A unique thing about the representation of the story was the change of perspectives. I loved how the story was switched between Natasha’s and Daniel’s perspectives, but the better thing was including the perspectives of minor side characters and third person chapters too, which made the story more interesting. For example, there were chapters related to the history of hair products for black people, which definitely made the little insights into the story more interesting. There were some chapters related to past of a few characters who played a significant role in the story. Those memories show us how the choices made by a person can affect their future and how those choices can impact other peoples lives.
This story was more about life than love. No matter what decision you make, it is going to affect your present and future. And if it is meant to be, then it has to be. Life is full of surprises and you don’t know what would come next. But giving up is not the option.
Nicola Yoon has presented a lot of diversity in this book. There is a strong representation of immigration issues and race. Daniel and Natasha both are immigrants but the difference is one is legal while the another is undocumented. The migration story from both the perspectives offer their own messages and struggles and represent family and identity thus making the story more than just the romance.
Apart from diversity, the issues like loneliness and mental health have also been raised. There is a side character whose story I loved. This tells you that how little gestures can make an impact on peoples lives. This story gives you hope and courage. but most importantly, it makes you find the light within yourself.
Overall, this was a fantastic read and now I am a fan of Nicol Yoon’s writing. The build-up of the story was good and the characters were adorable. The story was well written and also it was fast-paced. All the immigrant’s issues were presented so well. They were hard to digest but I am glad that Nicola Yoon has not sugarcoated anything. If you are looking for a diverse YA contemporary read with a cute romance, then this book is definitely for you. This story is just magical!
It’s a beautiful read, consistently making me want to laugh and cry, and question my own opinions in regard to how the universe works.
Firstly, I’d like to mention that the cover art for this book is absolutely stunning. Upon finishing it, I understood its meaning immediately: that every second, different people, things and circumstances are all brought together, and they clash to create an outburst of consequences that have a huge impact on the rest of our lives. We make hundreds of decisions every single day, and each of these decisions leads to a different future where hundreds of more decisions lie. The outcome depends on which route we take. The cover and the novel, both encourage readers to think about everything they do with an open mind, and to be careful with how we effect other people’s journeys.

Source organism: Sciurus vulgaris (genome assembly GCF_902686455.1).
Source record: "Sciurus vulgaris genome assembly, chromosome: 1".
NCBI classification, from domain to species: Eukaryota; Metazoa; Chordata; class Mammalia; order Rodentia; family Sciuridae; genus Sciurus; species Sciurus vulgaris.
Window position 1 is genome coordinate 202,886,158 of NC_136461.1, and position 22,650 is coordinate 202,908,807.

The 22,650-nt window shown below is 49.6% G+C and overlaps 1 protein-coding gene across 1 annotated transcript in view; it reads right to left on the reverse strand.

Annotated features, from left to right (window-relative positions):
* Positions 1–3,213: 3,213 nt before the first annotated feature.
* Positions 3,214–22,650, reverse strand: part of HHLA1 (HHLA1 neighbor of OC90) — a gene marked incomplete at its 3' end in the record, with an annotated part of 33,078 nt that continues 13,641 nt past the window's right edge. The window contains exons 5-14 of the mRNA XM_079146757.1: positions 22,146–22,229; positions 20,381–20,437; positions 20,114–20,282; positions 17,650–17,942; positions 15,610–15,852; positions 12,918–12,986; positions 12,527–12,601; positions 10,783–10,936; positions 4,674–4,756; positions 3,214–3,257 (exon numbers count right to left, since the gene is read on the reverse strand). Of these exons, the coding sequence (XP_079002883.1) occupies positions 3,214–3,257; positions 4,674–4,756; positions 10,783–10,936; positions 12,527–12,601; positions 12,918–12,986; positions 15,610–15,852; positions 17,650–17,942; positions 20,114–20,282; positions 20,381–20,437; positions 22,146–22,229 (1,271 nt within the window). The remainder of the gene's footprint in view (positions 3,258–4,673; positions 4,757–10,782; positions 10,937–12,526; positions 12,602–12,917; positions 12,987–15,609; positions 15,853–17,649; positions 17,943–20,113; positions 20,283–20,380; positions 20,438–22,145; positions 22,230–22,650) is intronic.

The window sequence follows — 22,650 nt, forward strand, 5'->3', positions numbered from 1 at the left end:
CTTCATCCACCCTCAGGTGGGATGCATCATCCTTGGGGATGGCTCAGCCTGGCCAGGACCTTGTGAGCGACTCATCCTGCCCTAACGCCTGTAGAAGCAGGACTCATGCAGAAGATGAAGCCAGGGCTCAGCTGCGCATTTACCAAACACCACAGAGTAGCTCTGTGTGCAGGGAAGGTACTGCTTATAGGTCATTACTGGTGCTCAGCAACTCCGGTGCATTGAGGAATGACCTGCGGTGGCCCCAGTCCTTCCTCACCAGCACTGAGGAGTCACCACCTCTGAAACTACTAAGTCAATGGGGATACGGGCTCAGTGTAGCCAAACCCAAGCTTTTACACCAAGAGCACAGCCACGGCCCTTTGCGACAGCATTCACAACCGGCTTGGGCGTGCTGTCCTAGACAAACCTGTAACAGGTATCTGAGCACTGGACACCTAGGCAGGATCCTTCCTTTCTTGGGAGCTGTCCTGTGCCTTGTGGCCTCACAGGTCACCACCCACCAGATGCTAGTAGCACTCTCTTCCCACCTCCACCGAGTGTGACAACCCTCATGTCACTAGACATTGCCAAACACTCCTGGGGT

Leading on from that, I love how every event in the novel was interlinked with another, how every person we were introduced to either had a hand in how Daniel and Natasha’s lives played out, or vice-versa. It shows how even saying one kind (or rude) word to a stranger can influence them to make a huge life-changing decision.
The novel also dealt well with racism and how young people cope with having extremely prejudice parents. Daniel’s father’s disrespect towards Natasha and his embarrassment, I felt was written incredibly well and worked towards giving the characters more dimension. It’s realistic to write, not only about two characters who are both considered minorities in Twenty-First Century America, but who also don’t conform to the stereotypes placed on them. Daniel’s issues with his Korean parents wanting what’s best for him instead of what makes him happiest, and Natasha’s father wanting what’s best for himself instead of what’s best for his family, gives them common ground which many readers will be able to identify with. Yoon portrays realistic family dynamics in showing that they are complicated and hardly ever perfect.
Although I loved The Sun Is Also a Star, the reason I’m not giving it five stars, is that it was a little hard to get into. I think this was because the chapters started off very short and kept switching perspectives, however I understand that this was necessary to get the whole concept across. More into the middle I began to enjoy the short chapters because they gave us access to what each character was thinking in any particular moment. Something else that bothered me, was Natasha’s personality. As brutal as that sounds, she was a bit hard to like because of her pessimistic nature and how rude she was to Daniel at times, but as the story went on and he warmed her heart, she was much easier to read.
The ending was absolutely amazing – so amazing that it brought tears to my eyes for literally no reason! I wholeheartedly recommend this book as it really can change your entire viewpoint on the world and our day-to-day lives. 4 stars to Nicola Yoon’s, The Sun Is Also a Star. Brilliant.
Yoon's approach to this book was very unique. There were two main POVs, Daniel and Natasha, but there were still snippets of fact and other character POVs that kept the story flowing and provided a different perspective. I really liked the way this book was structured and the length of each chapter especially because it felt like a really quick read and stood out from others as well-written, contemporary and buzzing with both energy and intensity. Natasha and Daniel were really great characters, I liked the book's focus on racism between minorities and immigration (Natasha is an illegal Jamaican immigrant about to be deported and Daniel, of Korean descent, is being forced to live the 'American dream' by his parents who had it harder) which is something rarely covered in books.